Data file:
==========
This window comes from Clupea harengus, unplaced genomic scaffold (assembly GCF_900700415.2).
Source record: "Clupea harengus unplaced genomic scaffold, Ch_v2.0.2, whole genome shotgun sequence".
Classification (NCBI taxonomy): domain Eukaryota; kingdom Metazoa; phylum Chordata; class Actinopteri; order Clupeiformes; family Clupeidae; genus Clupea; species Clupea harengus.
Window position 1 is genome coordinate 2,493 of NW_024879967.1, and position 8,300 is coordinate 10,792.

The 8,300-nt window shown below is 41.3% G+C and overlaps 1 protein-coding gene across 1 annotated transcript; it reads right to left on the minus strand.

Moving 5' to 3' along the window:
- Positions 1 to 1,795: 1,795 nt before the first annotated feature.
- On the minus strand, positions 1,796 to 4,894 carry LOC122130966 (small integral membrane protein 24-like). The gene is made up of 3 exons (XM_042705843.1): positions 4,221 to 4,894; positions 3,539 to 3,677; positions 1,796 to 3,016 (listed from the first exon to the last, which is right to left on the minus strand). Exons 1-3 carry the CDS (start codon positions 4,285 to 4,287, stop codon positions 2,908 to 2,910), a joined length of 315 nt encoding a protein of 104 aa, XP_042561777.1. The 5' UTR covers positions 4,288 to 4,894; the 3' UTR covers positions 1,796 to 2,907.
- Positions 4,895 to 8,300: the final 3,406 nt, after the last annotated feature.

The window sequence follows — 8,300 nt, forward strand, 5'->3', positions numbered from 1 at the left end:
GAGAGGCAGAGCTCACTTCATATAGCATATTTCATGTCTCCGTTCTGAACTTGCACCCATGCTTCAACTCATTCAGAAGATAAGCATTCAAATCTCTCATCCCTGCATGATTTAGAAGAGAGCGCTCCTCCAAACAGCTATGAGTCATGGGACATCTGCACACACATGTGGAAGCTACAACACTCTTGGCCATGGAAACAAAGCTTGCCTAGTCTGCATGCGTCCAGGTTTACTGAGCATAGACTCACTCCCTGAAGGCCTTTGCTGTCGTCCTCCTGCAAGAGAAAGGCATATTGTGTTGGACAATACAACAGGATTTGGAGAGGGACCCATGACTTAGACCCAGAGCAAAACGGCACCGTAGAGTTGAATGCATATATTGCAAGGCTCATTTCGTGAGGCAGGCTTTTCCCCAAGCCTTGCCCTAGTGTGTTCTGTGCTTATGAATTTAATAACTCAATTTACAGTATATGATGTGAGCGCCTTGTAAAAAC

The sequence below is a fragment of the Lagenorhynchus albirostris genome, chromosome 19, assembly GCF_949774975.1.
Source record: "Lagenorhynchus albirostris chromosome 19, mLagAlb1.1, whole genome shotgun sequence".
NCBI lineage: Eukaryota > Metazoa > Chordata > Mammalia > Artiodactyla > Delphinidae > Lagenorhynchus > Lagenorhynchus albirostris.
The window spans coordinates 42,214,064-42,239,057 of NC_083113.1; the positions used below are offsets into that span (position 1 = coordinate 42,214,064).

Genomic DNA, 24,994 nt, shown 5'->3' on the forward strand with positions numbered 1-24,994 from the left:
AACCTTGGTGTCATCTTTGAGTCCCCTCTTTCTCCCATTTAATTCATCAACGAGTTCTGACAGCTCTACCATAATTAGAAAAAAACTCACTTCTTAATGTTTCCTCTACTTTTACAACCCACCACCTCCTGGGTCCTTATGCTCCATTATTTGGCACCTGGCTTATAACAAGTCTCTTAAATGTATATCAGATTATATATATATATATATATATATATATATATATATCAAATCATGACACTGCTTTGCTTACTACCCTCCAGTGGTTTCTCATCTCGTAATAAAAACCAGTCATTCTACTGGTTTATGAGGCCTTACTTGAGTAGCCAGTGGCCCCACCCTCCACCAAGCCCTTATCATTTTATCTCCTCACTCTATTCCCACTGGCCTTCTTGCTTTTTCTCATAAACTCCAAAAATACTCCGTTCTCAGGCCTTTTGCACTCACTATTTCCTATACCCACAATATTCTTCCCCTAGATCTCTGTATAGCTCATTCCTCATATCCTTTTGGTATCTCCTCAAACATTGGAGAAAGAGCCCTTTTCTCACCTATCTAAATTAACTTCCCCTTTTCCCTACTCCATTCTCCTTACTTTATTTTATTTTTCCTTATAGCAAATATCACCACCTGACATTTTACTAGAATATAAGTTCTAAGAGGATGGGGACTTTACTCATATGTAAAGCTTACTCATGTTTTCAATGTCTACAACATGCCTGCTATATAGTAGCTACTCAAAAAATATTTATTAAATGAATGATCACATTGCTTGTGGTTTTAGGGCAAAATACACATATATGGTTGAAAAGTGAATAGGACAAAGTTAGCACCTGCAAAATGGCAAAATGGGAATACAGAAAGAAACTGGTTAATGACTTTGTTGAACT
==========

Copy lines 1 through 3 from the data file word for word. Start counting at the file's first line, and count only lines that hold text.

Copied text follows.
This window comes from Clupea harengus, unplaced genomic scaffold (assembly GCF_900700415.2).
Source record: "Clupea harengus unplaced genomic scaffold, Ch_v2.0.2, whole genome shotgun sequence".
Classification (NCBI taxonomy): domain Eukaryota; kingdom Metazoa; phylum Chordata; class Actinopteri; order Clupeiformes; family Clupeidae; genus Clupea; species Clupea harengus.